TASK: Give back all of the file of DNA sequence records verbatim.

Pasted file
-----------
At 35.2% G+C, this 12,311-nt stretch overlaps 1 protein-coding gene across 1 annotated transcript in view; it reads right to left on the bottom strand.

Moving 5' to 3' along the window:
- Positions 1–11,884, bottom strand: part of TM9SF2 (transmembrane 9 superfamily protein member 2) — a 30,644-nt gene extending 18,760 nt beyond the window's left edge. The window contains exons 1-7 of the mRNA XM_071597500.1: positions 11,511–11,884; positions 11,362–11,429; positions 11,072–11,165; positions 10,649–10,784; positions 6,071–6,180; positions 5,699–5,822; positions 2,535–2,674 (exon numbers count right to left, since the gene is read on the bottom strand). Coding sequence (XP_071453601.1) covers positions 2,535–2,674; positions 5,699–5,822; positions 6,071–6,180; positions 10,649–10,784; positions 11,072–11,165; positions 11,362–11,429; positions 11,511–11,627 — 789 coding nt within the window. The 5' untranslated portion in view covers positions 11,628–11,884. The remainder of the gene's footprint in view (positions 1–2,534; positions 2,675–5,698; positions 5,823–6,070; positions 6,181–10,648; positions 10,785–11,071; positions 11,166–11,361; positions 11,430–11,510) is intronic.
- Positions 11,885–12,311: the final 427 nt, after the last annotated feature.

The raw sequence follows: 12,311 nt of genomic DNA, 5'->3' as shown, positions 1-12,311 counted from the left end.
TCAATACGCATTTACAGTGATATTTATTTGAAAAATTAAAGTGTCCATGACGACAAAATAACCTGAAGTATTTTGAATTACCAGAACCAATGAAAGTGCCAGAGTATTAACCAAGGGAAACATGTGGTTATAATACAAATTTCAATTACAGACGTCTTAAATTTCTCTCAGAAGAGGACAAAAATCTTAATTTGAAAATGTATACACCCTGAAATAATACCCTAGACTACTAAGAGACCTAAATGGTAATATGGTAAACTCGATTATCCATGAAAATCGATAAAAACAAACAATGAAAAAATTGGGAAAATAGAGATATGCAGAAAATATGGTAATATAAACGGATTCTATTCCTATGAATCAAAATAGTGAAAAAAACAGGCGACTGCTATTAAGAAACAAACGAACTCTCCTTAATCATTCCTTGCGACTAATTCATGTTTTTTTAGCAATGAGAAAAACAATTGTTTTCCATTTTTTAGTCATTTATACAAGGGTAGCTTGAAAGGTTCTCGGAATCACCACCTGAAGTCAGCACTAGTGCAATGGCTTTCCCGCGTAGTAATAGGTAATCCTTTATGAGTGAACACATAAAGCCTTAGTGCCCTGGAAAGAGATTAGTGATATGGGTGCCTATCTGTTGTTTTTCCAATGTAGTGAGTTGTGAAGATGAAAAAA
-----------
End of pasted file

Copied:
At 35.2% G+C, this 12,311-nt stretch overlaps 1 protein-coding gene across 1 annotated transcript in view; it reads right to left on the bottom strand.

Moving 5' to 3' along the window:
- Positions 1–11,884, bottom strand: part of TM9SF2 (transmembrane 9 superfamily protein member 2) — a 30,644-nt gene extending 18,760 nt beyond the window's left edge. The window contains exons 1-7 of the mRNA XM_071597500.1: positions 11,511–11,884; positions 11,362–11,429; positions 11,072–11,165; positions 10,649–10,784; positions 6,071–6,180; positions 5,699–5,822; positions 2,535–2,674 (exon numbers count right to left, since the gene is read on the bottom strand). Coding sequence (XP_071453601.1) covers positions 2,535–2,674; positions 5,699–5,822; positions 6,071–6,180; positions 10,649–10,784; positions 11,072–11,165; positions 11,362–11,429; positions 11,511–11,627 — 789 coding nt within the window. The 5' untranslated portion in view covers positions 11,628–11,884. The remainder of the gene's footprint in view (positions 1–2,534; positions 2,675–5,698; positions 5,823–6,070; positions 6,181–10,648; positions 10,785–11,071; positions 11,166–11,361; positions 11,430–11,510) is intronic.
- Positions 11,885–12,311: the final 427 nt, after the last annotated feature.

The raw sequence follows: 12,311 nt of genomic DNA, 5'->3' as shown, positions 1-12,311 counted from the left end.
TCAATACGCATTTACAGTGATATTTATTTGAAAAATTAAAGTGTCCATGACGACAAAATAACCTGAAGTATTTTGAATTACCAGAACCAATGAAAGTGCCAGAGTATTAACCAAGGGAAACATGTGGTTATAATACAAATTTCAATTACAGACGTCTTAAATTTCTCTCAGAAGAGGACAAAAATCTTAATTTGAAAATGTATACACCCTGAAATAATACCCTAGACTACTAAGAGACCTAAATGGTAATATGGTAAACTCGATTATCCATGAAAATCGATAAAAACAAACAATGAAAAAATTGGGAAAATAGAGATATGCAGAAAATATGGTAATATAAACGGATTCTATTCCTATGAATCAAAATAGTGAAAAAAACAGGCGACTGCTATTAAGAAACAAACGAACTCTCCTTAATCATTCCTTGCGACTAATTCATGTTTTTTTAGCAATGAGAAAAACAATTGTTTTCCATTTTTTAGTCATTTATACAAGGGTAGCTTGAAAGGTTCTCGGAATCACCACCTGAAGTCAGCACTAGTGCAATGGCTTTCCCGCGTAGTAATAGGTAATCCTTTATGAGTGAACACATAAAGCCTTAGTGCCCTGGAAAGAGATTAGTGATATGGGTGCCTATCTGTTGTTTTTCCAATGTAGTGAGTTGTGAAGATGAAAAAA